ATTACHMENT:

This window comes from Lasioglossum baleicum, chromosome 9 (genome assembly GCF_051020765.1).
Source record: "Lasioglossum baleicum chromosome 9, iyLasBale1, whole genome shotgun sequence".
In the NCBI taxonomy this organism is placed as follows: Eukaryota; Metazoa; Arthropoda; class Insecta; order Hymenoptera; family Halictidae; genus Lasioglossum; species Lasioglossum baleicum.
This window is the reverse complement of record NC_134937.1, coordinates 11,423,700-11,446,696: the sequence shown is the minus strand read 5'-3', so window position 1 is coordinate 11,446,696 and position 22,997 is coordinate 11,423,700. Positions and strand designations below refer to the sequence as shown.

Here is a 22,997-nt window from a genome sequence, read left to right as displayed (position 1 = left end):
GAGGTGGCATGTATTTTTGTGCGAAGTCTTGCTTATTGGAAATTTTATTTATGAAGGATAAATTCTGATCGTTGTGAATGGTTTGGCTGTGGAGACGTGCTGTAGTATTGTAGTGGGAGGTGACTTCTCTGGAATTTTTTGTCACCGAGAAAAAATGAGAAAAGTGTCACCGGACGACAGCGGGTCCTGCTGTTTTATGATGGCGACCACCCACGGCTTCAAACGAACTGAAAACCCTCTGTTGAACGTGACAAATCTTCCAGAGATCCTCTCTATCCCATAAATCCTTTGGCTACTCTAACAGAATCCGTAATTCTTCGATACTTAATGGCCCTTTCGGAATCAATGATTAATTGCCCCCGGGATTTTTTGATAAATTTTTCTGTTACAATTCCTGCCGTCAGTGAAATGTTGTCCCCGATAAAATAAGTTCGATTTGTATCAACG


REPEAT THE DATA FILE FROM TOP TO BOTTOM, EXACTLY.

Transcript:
This window comes from Lasioglossum baleicum, chromosome 9 (genome assembly GCF_051020765.1).
Source record: "Lasioglossum baleicum chromosome 9, iyLasBale1, whole genome shotgun sequence".
In the NCBI taxonomy this organism is placed as follows: Eukaryota; Metazoa; Arthropoda; class Insecta; order Hymenoptera; family Halictidae; genus Lasioglossum; species Lasioglossum baleicum.
This window is the reverse complement of record NC_134937.1, coordinates 11,423,700-11,446,696: the sequence shown is the minus strand read 5'-3', so window position 1 is coordinate 11,446,696 and position 22,997 is coordinate 11,423,700. Positions and strand designations below refer to the sequence as shown.

Here is a 22,997-nt window from a genome sequence, read left to right as displayed (position 1 = left end):
GAGGTGGCATGTATTTTTGTGCGAAGTCTTGCTTATTGGAAATTTTATTTATGAAGGATAAATTCTGATCGTTGTGAATGGTTTGGCTGTGGAGACGTGCTGTAGTATTGTAGTGGGAGGTGACTTCTCTGGAATTTTTTGTCACCGAGAAAAAATGAGAAAAGTGTCACCGGACGACAGCGGGTCCTGCTGTTTTATGATGGCGACCACCCACGGCTTCAAACGAACTGAAAACCCTCTGTTGAACGTGACAAATCTTCCAGAGATCCTCTCTATCCCATAAATCCTTTGGCTACTCTAACAGAATCCGTAATTCTTCGATACTTAATGGCCCTTTCGGAATCAATGATTAATTGCCCCCGGGATTTTTTGATAAATTTTTCTGTTACAATTCCTGCCGTCAGTGAAATGTTGTCCCCGATAAAATAAGTTCGATTTGTATCAACG